January inflation numbers rose faster than expected to 7.5%, exceeding the previous record high set last December. High prices of consumer goods and services continue to hit American households in their wallets.
Sadly, there are no signs that inflation will come down sooner rather than later.
January Inflation Sets New 40-Year High
The Bureau of Labor Statistics released the latest Consumer Price Index monthly report last Thursday. At 7.5%, the January inflation rate set a new record high previously set last month.
While price increases happened all around, they were most felt in food, electricity, and shelter.
In fact, indexes for food and energy both gained each rose 0.9% from a year ago levels. In addition, the shelter index rose by 0.3%.
Meanwhile, the core consumer price index (CPI), which removes the volatile food and energy indexes, showed a 0.6% rise in January. This is similar to the inflation rate reported last December.
Indexes for household furnishings and operations went up by 1.5%. Used vehicles also rose by 1.5%, while medical care gained 0.7%. Also, apparel increased by 1.1%.
Fed Was Wrong About Inflation Being Transitory
Despite the Federal Reserve’s claims that inflation is a transitory phenomenon, prices of goods continue to rise. The agency was unable to factor in the effects of supply chain disruptions on the prices of the goods.
During the pandemic, almost all points of the supply chain reported problems. Problems rose from idle terminals due to COVID to worker and driver shortages to increased fuel costs.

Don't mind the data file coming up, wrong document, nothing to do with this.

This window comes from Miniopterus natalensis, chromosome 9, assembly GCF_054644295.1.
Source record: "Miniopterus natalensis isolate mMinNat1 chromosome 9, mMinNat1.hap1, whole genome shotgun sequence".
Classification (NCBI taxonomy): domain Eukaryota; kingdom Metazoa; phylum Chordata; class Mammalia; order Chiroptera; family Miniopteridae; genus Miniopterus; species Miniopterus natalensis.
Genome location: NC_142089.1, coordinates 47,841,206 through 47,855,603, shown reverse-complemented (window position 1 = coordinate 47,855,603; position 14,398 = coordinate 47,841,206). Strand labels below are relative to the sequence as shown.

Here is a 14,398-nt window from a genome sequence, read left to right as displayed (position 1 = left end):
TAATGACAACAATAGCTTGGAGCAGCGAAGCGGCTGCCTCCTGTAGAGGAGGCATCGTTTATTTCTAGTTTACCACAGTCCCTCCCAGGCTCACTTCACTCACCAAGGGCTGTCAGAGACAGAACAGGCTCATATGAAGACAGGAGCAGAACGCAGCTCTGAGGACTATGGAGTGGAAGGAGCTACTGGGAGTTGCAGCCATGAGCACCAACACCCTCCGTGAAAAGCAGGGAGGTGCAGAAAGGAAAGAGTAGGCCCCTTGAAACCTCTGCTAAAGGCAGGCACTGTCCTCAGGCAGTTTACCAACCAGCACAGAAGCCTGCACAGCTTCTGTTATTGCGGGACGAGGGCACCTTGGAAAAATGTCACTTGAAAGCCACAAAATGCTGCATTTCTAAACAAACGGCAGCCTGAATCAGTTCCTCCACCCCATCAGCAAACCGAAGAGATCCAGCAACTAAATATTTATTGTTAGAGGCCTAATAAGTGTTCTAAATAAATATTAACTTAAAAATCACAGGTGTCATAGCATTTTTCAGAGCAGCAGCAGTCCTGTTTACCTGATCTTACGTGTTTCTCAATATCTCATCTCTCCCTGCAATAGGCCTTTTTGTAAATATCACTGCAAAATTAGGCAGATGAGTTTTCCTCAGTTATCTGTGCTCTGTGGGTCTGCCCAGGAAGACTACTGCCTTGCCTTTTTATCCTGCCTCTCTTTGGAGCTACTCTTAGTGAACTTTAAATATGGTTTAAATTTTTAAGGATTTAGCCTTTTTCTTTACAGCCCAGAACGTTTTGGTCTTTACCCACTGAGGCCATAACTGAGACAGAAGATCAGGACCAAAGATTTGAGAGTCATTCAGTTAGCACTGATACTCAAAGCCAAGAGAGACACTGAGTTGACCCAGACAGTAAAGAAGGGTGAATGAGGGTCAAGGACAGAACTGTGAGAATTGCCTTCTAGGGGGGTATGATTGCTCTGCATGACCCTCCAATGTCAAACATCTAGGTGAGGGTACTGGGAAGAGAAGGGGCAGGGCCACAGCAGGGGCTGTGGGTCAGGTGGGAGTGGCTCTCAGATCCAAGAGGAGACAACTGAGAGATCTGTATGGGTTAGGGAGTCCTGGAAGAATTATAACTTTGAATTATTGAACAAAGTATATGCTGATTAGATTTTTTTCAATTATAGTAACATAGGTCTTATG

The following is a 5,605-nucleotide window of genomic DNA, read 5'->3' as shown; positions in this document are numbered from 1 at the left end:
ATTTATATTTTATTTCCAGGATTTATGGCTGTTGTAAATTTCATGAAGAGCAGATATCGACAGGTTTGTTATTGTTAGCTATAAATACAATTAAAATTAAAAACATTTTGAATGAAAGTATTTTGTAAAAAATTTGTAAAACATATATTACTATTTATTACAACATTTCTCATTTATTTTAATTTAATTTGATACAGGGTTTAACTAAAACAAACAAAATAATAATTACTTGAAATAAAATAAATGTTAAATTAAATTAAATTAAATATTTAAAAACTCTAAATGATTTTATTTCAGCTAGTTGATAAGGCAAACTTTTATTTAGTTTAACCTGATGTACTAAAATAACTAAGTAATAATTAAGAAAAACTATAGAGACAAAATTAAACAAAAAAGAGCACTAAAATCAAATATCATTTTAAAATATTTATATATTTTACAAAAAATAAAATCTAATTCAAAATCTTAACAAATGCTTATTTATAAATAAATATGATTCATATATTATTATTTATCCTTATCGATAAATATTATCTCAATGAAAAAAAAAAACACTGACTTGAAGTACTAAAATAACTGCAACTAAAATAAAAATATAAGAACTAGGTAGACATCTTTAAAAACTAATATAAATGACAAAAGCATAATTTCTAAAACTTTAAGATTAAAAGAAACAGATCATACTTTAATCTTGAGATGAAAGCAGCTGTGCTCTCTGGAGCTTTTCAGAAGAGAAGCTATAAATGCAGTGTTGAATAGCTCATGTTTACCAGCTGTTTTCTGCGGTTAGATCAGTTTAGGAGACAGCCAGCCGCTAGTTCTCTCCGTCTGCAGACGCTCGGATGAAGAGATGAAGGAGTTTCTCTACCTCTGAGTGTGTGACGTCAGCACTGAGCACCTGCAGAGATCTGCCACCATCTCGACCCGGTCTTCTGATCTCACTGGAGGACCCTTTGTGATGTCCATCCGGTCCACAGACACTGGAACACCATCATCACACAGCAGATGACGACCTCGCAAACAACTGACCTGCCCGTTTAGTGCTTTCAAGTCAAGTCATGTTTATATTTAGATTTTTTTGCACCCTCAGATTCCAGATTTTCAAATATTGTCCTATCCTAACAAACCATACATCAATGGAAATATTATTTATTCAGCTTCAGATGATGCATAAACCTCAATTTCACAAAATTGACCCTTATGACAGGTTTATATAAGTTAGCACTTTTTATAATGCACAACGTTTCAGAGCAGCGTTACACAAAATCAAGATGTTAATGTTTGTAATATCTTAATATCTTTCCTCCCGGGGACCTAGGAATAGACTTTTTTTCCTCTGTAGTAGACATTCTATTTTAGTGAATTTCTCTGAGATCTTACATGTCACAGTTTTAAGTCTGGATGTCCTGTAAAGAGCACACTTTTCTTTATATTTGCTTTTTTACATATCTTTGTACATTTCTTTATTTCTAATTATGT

Along each step, businesses had to pay more to get their goods flowing. The January inflation numbers show that even with the pandemic slowing down, prices are still going up.
In addition, while workers got substantial pay increases during the pandemic, inflation wiped out these gains. Except for those in the hospitality and leisure industries, many workers saw their pay actually shrink despite pay hikes.
Base Effect Also Affected January Inflation Numbers
Base effects can also play a part in the January inflation rates. Gould noted that “the current rate of inflation is being judged against January 2021”.
This is a time when fuel and other products recorded much lower prices due to low demand. This effectively amplified the January inflation rates.
Meanwhile, many economists think that the US has a long way to go before prices creep back down. Douglas Holtz-Eakin, a former economic adviser to former President George W. Bush said we shouldn’t expect anything this year.
“It doesn’t happen this year, it just doesn’t, and I think everyone needs to be honest about that,” he said. “[The Fed] is talking a big game, but they’ve had the foot on the accelerator for years now, and they haven’t done anything yet.”
Watch the CBS Evening News video reporting that consumer prices surge as inflation hits 40-year high:
What do you think of the continued rise in prices of goods and services? Do you think the January inflation rate will remain the peak inflation rate? Or, will the price continue to go up?
Tell us what you think. Share your thoughts in the comments section below.
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